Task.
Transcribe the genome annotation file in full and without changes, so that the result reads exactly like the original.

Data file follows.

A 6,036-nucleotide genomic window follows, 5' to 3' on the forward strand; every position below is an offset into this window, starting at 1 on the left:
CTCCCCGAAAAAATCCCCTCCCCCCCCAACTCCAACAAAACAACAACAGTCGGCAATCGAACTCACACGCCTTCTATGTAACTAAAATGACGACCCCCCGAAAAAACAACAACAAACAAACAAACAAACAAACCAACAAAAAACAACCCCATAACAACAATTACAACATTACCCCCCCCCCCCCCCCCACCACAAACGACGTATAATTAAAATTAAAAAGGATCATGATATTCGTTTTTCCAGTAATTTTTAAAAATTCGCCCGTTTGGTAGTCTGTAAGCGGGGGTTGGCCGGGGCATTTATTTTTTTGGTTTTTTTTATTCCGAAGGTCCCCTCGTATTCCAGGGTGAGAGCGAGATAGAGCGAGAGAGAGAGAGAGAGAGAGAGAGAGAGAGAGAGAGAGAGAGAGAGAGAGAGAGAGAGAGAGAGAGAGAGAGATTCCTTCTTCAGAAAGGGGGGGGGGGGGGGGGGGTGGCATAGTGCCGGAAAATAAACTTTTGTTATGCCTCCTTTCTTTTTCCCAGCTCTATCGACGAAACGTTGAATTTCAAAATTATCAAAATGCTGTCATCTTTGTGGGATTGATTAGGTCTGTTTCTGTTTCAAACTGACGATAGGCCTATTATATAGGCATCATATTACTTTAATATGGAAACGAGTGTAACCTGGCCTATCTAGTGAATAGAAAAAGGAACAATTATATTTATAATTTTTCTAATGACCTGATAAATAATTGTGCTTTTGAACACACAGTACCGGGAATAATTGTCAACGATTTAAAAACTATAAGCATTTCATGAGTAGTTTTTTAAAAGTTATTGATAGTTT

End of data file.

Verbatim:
A 6,036-nucleotide genomic window follows, 5' to 3' on the forward strand; every position below is an offset into this window, starting at 1 on the left:
CTCCCCGAAAAAATCCCCTCCCCCCCCAACTCCAACAAAACAACAACAGTCGGCAATCGAACTCACACGCCTTCTATGTAACTAAAATGACGACCCCCCGAAAAAACAACAACAAACAAACAAACAAACAAACCAACAAAAAACAACCCCATAACAACAATTACAACATTACCCCCCCCCCCCCCCCCACCACAAACGACGTATAATTAAAATTAAAAAGGATCATGATATTCGTTTTTCCAGTAATTTTTAAAAATTCGCCCGTTTGGTAGTCTGTAAGCGGGGGTTGGCCGGGGCATTTATTTTTTTGGTTTTTTTTATTCCGAAGGTCCCCTCGTATTCCAGGGTGAGAGCGAGATAGAGCGAGAGAGAGAGAGAGAGAGAGAGAGAGAGAGAGAGAGAGAGAGAGAGAGAGAGAGAGAGAGAGAGAGAGAGAGATTCCTTCTTCAGAAAGGGGGGGGGGGGGGGGGGGTGGCATAGTGCCGGAAAATAAACTTTTGTTATGCCTCCTTTCTTTTTCCCAGCTCTATCGACGAAACGTTGAATTTCAAAATTATCAAAATGCTGTCATCTTTGTGGGATTGATTAGGTCTGTTTCTGTTTCAAACTGACGATAGGCCTATTATATAGGCATCATATTACTTTAATATGGAAACGAGTGTAACCTGGCCTATCTAGTGAATAGAAAAAGGAACAATTATATTTATAATTTTTCTAATGACCTGATAAATAATTGTGCTTTTGAACACACAGTACCGGGAATAATTGTCAACGATTTAAAAACTATAAGCATTTCATGAGTAGTTTTTTAAAAGTTATTGATAGTTT